One such story in The Extreme Life of the Sea is the following. In 1993, an Alaskan Inupiaq Eskimo hunted a Bowhead Whale (balaena mysticetus), as allowed under international treaty. While cleaning the carcass, the individual discovered deep inside an old scar in the whale, a broken off tip from an Eskimo stone harpoon. The stone harpoon tip was estimated to be at least a 100 years old. As a result, scientists began to understand that Bowhead Whales live two to three times longer than previously estimated, well into their hundreds.

The Extreme Life of the Sea is filled with many more remarkable stories like this one. It deserves to be read and reread again obtaining a special place on the bookshelf of any avid naturalist.

How to order:
The Extreme Life of the Sea
Publisher:            Princeton University Press
ISBN:                    9780691149561
Authors:                Stephen R. Palumbi and Anthony R. Palumbi

Gabriel Thoumi, CFA, Certified Ecologist, is a frequent contributor to Mongabay.com. 

The allure of the Amazon: real or imagined?

May 19th, 2014

Commentary by Nick Werber

Photo by Nick Werber.

What is it about the Amazon that fires the imagination? For as long as I can recall it has been a symbol for the Earth as it wants to be; a flourishing paradise perhaps, a place of explosive variegation, the jungle in full bloom.

Like the untamed areas outside of the cities in Brave New World, The Heart of Darkness and The Lost World, the jungle has formed an archetype for all that is natural and untouched by man. It offers us adventure and escape, as far removed from tarmacked roads and rigidly planned towns as one can imagine.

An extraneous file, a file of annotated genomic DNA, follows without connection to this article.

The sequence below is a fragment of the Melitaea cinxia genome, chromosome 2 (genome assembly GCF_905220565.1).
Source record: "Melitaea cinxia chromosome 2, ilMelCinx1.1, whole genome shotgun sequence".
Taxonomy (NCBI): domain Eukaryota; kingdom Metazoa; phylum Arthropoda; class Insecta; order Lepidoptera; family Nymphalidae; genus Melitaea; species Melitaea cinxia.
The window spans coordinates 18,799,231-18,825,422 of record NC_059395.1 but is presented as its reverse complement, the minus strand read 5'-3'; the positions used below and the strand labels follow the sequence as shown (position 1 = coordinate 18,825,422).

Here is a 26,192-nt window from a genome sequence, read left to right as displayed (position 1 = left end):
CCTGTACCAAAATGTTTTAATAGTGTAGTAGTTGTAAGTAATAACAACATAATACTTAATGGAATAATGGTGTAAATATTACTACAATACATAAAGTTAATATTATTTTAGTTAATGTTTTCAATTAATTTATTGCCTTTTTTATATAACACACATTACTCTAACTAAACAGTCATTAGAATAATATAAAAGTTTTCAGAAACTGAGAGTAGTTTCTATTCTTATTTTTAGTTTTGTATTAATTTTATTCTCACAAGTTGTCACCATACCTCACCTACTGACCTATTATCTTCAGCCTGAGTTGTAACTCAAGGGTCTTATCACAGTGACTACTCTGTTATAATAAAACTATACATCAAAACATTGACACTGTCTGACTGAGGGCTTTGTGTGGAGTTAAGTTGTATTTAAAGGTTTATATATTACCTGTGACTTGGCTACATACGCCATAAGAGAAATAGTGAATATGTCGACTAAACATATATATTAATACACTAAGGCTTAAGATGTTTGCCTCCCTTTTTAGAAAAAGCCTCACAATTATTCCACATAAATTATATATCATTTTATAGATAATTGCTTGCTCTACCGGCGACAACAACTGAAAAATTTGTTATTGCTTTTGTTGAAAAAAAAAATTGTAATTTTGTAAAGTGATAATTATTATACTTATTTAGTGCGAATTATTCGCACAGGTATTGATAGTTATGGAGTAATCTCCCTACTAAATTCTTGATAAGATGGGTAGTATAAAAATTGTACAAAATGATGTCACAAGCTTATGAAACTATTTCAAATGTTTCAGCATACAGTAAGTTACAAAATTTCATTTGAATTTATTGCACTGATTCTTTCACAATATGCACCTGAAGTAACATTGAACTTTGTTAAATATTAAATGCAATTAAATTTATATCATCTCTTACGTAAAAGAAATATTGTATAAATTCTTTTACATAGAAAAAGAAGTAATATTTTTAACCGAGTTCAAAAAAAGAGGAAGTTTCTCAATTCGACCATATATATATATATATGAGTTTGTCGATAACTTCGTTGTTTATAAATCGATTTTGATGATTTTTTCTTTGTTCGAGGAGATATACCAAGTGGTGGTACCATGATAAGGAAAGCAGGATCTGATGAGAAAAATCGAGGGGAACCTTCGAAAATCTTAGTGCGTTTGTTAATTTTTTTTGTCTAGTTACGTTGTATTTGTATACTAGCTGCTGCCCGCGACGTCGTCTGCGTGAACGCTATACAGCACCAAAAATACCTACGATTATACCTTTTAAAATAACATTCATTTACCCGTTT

Alan Watts, the philosopher, talked of the chaos of nature, the absence of straight lines, the negation of geometrical form, the forest is “squiggly” as he might have termed it. To some this knotted mass is anathema, it offends the neat dissection of their reason, to others it is a liberation from a tyrannical mind, hell-bent on order and destruction. Through the wilderness they seek the dissolution of the ego, transcendentalists for a new age. Despite a century or more of western exploration the jungle remains tenebrous, unknowable. A thousand Victorian explorers are replaced each generation with people seeking out something, a new tale to tell, the discovery of a new tribe perhaps.

Photo by Nick Werber.

Where once we looked at native forest dwellers as quaint but primitive, there is now a new movement, looking to them for insights and hints on ways to live. Have we got it right? We ask. Our culture is not so sure of itself as it once was. In the jungle too lies hope: new medicines and new species. Scientists revere the forest for its fecundity, for every new discovery we find there is much, much more to learn. Its vastness promotes humility and yet for all its scale it is delicate nonetheless. Logging, mining and agriculture are tumorous.

“We know this” we tell ourselves: it is the stuff of a hundred lachrymose news programs, images of burned out forests branded in our minds; we have become inured and so we get on with our lives, it being just one more thing to worry about…